PTSD is a chronic mental disorder that can develop in people who have experienced an extraordinary, life- or dignity-threatening situation. About 8% of men and 20% of women who have experienced traumatic events have PTSD.
Doing nothing can ruin your relationship, your job, your health, or even your life.
Under no circumstances should people with PTSD be stigmatized. If this has happened to you, know that you have not gone mad, and you are not alone. PTSD can be overcome or learned to manage.
Experiences leading to PTSD (causes)
- Victims or witnesses of constant domestic violence
- Victims of bullying, including at school
- Children who are neglected by the nearest
- Women who have experienced traumatic childbirth
- Victims of sexual and/or physical abuse and violence
- War veterans
- Civilians in the war zone
- Prisoners and victims of torture
- Witnesses of terrorist attacks
- People who were in the disaster zone etc.
Post-traumatic stress disorder symptoms may appear within a month of a traumatic event, or a few years after. These symptoms cause significant problems in social or work life. And they can make it hard to go about your normal daily tasks too.
PTSD symptoms are roughly divided into four types: intrusive memories, avoidance, negative changes in thinking and mood, and changes in physical and emotional reactions. Symptoms can vary over time and from person to person.
- Recurrent memories of the traumatic event
- Flashbacks, reliving the traumatic event
- Nightmares about the traumatic event
- Severe emotional or physical reaction to something that reminds you of the traumatic event
- Trying to avoid thinking or discussing the traumatic event
- Avoiding things, places, or people that remind you of the event
Negative changes in thinking and mood
- Negative thoughts towards yourself, other people, or the world
- Feeling down and hopeless
- Memory problems
- Difficulty maintaining close relationships
- Feeling detached from family and friends
- Lack of interest in activities you once enjoyed
Changes in physical and emotional reactions
- Being easily frightened
- Always being on guard for danger
- Self-destructive behavior and habits
- Trouble sleeping
- Trouble concentrating
- Irritability or aggressive behavior
- Overwhelming guilt or shame
For children 6 years old and younger, signs and symptoms may also include:
- Re-enacting the traumatic event or aspects of the traumatic event through play
Intensity of symptoms
PTSD symptoms can vary in intensity over time. You may have more PTSD symptoms when you’re stressed in general, or when you come across reminders of what you went through.
When to see a doctor
If you have disturbing thoughts and feelings about a traumatic event for more than a month, or if you feel you’re having trouble getting your life back under control, talk to your doctor or mental health professional. Getting treatment as soon as possible helps to prevent PTSD symptoms from getting worse. If you think you may hurt yourself or attempt suicide get help immediately – for example, call your local emergency number!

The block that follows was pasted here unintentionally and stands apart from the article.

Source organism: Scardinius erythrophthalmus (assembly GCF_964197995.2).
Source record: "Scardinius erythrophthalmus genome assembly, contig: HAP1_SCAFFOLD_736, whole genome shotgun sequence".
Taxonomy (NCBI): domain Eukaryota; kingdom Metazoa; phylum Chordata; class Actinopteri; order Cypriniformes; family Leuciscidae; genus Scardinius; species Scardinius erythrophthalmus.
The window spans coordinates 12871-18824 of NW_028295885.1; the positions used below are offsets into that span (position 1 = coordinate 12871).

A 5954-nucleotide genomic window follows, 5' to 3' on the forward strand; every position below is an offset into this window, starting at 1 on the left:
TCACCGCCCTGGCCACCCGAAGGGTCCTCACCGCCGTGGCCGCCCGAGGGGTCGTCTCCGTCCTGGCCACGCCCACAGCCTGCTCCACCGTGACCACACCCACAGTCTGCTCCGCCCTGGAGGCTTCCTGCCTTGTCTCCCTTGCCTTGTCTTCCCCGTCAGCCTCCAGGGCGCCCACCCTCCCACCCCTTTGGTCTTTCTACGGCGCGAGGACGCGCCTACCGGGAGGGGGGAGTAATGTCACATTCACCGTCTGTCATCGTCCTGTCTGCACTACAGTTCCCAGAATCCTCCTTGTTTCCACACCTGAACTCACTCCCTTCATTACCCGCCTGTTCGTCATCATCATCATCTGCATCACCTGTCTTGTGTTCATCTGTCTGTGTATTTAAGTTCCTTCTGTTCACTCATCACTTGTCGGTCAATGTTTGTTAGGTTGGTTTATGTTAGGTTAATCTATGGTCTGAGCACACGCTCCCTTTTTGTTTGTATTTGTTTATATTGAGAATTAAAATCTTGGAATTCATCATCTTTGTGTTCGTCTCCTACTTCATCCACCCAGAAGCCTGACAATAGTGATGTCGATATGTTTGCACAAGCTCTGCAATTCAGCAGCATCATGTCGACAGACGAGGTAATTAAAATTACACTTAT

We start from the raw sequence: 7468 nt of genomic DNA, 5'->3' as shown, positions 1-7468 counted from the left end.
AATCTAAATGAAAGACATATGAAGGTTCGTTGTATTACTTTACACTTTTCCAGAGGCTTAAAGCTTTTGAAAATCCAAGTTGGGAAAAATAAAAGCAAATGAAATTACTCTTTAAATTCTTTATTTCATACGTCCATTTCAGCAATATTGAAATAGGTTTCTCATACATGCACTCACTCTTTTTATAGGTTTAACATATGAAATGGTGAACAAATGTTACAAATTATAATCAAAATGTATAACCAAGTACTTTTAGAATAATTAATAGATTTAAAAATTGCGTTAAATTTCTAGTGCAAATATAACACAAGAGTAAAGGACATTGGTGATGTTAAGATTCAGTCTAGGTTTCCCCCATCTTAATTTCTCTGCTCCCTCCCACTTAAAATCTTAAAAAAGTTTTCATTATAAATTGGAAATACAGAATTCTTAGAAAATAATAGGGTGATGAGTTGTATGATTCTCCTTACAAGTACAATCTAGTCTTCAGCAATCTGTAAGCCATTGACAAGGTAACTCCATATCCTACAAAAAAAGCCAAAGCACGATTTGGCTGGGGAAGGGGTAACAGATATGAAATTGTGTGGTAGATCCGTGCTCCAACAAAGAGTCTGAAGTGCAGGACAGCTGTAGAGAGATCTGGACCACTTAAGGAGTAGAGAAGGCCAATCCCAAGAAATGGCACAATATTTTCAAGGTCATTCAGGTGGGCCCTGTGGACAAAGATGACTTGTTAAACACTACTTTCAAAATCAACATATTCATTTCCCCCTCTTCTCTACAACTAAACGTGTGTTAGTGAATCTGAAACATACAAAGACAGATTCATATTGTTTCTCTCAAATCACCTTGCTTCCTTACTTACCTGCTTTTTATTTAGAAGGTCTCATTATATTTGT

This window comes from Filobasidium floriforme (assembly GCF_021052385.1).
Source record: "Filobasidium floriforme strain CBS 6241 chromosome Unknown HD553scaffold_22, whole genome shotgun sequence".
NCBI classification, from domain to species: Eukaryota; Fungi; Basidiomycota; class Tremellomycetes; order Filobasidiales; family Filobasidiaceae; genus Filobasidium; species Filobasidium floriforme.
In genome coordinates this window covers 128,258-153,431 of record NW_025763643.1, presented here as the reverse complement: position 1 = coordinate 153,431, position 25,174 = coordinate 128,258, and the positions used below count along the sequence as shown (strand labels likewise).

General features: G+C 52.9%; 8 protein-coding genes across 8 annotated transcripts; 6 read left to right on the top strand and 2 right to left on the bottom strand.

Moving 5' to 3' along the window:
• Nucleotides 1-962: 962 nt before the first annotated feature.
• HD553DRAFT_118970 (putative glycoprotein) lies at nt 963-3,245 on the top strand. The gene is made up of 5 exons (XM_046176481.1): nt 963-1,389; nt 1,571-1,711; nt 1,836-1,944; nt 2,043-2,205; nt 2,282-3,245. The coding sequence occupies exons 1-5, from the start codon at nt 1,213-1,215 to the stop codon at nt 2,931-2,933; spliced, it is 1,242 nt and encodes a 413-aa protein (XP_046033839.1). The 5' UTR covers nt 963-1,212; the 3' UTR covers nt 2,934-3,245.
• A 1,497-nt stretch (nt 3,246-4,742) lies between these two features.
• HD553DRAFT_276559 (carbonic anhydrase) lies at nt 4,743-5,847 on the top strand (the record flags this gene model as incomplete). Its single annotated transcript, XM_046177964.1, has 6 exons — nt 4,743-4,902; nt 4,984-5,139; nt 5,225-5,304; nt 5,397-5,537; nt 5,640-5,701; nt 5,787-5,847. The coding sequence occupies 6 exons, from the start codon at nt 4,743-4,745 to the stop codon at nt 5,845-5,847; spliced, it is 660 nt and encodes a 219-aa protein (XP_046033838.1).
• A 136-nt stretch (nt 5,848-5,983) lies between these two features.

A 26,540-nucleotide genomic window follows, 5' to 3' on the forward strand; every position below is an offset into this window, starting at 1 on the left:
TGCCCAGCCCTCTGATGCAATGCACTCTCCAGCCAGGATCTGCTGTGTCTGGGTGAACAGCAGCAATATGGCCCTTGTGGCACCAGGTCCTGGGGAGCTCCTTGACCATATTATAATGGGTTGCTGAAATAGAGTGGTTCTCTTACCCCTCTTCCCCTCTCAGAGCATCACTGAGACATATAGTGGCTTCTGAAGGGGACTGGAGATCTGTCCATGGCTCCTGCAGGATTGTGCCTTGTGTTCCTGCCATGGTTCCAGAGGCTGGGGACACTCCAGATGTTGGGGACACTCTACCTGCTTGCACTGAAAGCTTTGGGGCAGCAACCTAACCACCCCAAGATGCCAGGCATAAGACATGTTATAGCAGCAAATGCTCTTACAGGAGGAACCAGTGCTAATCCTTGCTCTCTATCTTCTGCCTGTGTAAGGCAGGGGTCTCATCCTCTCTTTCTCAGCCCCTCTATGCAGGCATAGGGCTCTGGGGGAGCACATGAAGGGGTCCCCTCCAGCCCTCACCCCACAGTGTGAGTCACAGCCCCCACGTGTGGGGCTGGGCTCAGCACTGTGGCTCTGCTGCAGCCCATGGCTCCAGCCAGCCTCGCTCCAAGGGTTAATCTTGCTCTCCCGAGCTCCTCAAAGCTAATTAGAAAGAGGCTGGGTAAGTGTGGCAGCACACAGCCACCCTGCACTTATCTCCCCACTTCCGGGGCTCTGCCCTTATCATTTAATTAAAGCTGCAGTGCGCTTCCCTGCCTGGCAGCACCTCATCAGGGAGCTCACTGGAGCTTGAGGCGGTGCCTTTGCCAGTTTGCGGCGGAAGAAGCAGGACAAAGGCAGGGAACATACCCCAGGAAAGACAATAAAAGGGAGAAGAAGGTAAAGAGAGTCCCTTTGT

Studies show that individual vulnerability or resilience are key factors in the development of PTSD. There are several protocols, and none of them is exhaustive and universal. That is why there is a need for an individual approach to treatment.
Other important factors helping to overcome PTSD:
- Support group led by a specialist
- Safe environment (eliminate all triggers)
- Explanatory work with relatives
- Public awareness – stigmatization, hate speech, exclusion of such people from society should not be allowed.
The specialists of our anonymous center successfully worked with PTSD for over 18 years. They offer a treatment plan adjusted to your individual needs and it may include:
- Cognitive-behavioral psychotherapy – to decrease the response to the traumatic trigger and form coping strategies to overcome the situation;
- Dialectical behavior therapy – to improve stress tolerance, and interpersonal communication
- Acceptance and commitment therapy – to teach a patient not to mask emotions and feelings, but to accept them as they are. It is done by developing an “outside view” of the situation. Thus, a patient learns to live “here and now”, rather than “then and there”. Such a therapeutic approach does not allow one to completely forget the trauma, but mitigates the impact of experiences and improves the quality of life.
- Controlled and safe use of psychedelic substances such as ibogaine therapy – to restore physiological processes in the body. This therapy changes the level of the mental state significantly and a person gets rid of the problem forever. Because of such effect, this ibogaine therapy is also widely used in the successful treatment of all kinds of addictions.
Typically, your inpatient program will last only 2-3 weeks. But your doctor will stay in touch with you for another 12 months to answer all your questions and support the positive result.
You can get your life back. Book your free consultation with a specialist now.